Can revolution happen here?

Mass protests are taking place around the world. Will anything similar happen in the U.S.?

Editor’s note: this article was written before the mass protests of students and workers in Wisconsin around Governor Walker’s attack on public sector union bargaining rights.

“The events in Egypt are so inspiring! But when is something going to happen here?” That was the question posed to me recently by a friend, and it’s worth discussing. To begin with, of course, it’s not only Egypt. Over the past year, mass struggle have bubbled up around the world. General strikes, or near general strikes, in countries like Greece, Spain, France, and South Africa. Massive student demonstrations in country after country, from Britain to Puerto Rico to Pakistan. Huge popular movements fighting corruption and inequality from Thailand to Kyrgyzstan. And a revolutionary wave across the Middle East that, as I am writing this, has succeeded in overthrowing U.S.-backed dictators in both Tunisia and Egypt who had been in power for decades.

Obviously the particularities of each struggle differ. Some have been focused on immediate economic issues—revolts against rising food prices, strikes against threatened cuts in wages or savage government austerity programs—while others have had the goal of throwing out corrupt leaders and changing the government.

Mostly, however, economic and political issues have been intertwined. In Egypt, the central demand was the overthrow of the hated Mubarak regime. But poverty and inequality also fueled the movement, and at the crucial moment, a strike wave broke out across the country, with workers from scores of workplaces simultaneously raising economic demands and calling for the government to step down.

Underlying all these movements, of course, is the economic crisis brought on by the near meltdown of the financial system in the fall of 2008. Ruling classes have responded to the crisis that their system created, by attempting to shift its cost onto the backs of workers and the poor through attacks on wages, pensions, and government social programs. They have been met with determined resistance as class struggle has intensified around the globe.

But there’s the rub. The United States has not, of course, been spared the brutal effects of the economic crisis, and both federal and state governments are now preparing to cut spending on education and other social programs. Public-sector unions are seeing massive attacks on their wages and benefits, while money is being funneled to corporations and the wealthy through tax cuts and subsidies. The attack is at an unprecedented level, and if workers and the vulnerable are to defend themselves, there will need to be a similarly unprecedented level of fightback. But that is not happening.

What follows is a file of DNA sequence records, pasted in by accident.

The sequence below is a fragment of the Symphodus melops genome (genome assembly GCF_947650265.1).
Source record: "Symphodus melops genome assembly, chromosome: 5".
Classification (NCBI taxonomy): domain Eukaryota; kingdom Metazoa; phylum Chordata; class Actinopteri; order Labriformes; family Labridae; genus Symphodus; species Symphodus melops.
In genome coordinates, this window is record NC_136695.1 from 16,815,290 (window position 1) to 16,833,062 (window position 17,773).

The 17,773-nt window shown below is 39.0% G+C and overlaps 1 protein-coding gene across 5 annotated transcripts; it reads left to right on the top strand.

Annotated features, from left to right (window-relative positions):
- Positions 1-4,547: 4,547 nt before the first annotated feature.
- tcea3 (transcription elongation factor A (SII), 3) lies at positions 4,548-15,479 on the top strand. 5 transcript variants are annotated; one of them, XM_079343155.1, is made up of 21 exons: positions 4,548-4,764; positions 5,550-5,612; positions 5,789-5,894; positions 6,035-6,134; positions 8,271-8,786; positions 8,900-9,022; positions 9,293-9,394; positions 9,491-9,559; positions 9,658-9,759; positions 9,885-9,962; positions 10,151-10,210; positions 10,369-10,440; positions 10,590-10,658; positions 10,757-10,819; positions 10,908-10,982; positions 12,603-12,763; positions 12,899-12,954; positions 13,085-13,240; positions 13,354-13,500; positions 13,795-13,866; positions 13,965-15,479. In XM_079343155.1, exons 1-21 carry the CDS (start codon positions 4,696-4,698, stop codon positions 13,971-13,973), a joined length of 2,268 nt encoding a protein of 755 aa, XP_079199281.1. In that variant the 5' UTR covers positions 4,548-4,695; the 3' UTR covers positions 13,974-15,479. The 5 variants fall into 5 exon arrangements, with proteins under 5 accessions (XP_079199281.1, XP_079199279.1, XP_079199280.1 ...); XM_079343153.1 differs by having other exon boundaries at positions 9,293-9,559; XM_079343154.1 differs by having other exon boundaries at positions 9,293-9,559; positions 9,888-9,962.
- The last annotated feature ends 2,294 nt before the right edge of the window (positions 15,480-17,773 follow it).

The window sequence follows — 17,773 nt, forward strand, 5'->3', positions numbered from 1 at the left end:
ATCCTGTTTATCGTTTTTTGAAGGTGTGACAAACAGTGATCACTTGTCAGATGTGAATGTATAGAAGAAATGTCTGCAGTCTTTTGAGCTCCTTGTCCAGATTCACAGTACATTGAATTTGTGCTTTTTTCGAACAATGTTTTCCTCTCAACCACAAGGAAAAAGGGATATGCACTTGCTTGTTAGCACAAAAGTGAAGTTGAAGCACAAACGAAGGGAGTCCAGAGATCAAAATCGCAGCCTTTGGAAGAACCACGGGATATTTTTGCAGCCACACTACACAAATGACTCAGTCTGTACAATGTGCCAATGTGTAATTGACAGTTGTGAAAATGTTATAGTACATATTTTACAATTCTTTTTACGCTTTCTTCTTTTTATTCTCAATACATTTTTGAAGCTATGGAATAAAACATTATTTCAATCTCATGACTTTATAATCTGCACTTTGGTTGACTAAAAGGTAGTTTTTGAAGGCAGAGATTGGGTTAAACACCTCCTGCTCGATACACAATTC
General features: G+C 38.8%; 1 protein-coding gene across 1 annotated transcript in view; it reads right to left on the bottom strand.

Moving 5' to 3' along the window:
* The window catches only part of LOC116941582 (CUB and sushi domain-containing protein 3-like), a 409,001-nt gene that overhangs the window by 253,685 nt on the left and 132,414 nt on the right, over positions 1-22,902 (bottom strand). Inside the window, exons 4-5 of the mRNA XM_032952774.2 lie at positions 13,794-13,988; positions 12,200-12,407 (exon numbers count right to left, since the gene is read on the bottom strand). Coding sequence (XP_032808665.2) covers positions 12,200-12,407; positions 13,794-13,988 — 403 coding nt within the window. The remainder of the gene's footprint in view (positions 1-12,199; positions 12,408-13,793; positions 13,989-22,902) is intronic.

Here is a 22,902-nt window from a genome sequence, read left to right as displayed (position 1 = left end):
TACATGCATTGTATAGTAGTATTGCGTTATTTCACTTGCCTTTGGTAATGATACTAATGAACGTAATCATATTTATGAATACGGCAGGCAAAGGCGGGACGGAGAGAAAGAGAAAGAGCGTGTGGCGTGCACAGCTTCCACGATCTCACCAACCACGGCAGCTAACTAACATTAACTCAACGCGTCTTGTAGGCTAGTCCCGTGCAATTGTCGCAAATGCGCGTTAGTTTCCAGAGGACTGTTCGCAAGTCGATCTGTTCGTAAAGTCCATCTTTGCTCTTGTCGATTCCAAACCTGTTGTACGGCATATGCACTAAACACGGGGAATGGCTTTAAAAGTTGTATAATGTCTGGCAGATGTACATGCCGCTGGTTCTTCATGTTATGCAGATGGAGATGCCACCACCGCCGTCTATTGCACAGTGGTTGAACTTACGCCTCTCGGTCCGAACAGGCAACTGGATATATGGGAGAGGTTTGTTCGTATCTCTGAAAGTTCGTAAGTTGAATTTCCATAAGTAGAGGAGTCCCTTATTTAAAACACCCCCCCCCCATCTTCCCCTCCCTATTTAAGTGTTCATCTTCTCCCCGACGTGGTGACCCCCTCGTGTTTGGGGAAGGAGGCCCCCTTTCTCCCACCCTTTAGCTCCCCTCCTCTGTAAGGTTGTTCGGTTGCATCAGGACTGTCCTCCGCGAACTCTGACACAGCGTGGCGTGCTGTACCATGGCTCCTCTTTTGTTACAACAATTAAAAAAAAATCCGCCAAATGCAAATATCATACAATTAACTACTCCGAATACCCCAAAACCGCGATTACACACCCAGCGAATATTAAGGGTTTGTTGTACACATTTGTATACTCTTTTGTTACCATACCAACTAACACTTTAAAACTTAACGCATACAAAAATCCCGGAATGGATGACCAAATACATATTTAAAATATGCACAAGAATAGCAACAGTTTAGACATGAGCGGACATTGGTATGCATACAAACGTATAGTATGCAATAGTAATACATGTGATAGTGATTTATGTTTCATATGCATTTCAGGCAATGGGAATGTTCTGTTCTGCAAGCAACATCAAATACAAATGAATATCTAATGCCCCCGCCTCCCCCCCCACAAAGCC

A report issued by the Bureau of Labor Statistics (BLS) in early February, for instance, noted that the number of strikes and lockouts in 2010 was the second lowest on record, with only eleven strikes with a thousand or more workers, and a total of 302,000 lost workdays. The worst year on record is 2009, with only five major strikes and 124,000 lost workdays. These numbers are part of a long-term trend that has seen the number of strikes in the United States fall dramatically over the past thirty years. As the BLS noted: “From 2001-2010, there were approximately 17 major work stoppages on average per year, compared with 34 per year from 1991–2000, 69 from 1981–1990, and 269 from 1971–1980.” Days lost to strikes in the past decade are down 90 percent compared to the 1970s. The percentage of the workforce in unions has fallen to 11.9 percent.

Rather than organizing struggle the U.S. labor movement seems to be in deer-in-the-headlights mode. Consumer and environmental activist Ralph Nader rails at the failure of union leaders:

The UAW [United Auto Workers] is a paradigm of a suicidal, supplicant labor union. It is disgusting. They are a puppy dog of GM, Ford, and Chrysler. They have huge reserves. The labor unions could organize the country, but they [union leaders] are into their own emoluments [compensation] and high salaries. The union leadership has so distanced itself from the rank and file that it is ashamed to do anything controversial. These union leaders will not go on TV on Labor Day because they do not want someone saying “Why are you making $500,000 a year with a pension that is six times your rank and file?” There is corruption at the top. The only way the union leaders can continue is to be in the shadows. And you don’t build a strong movement in the shadows.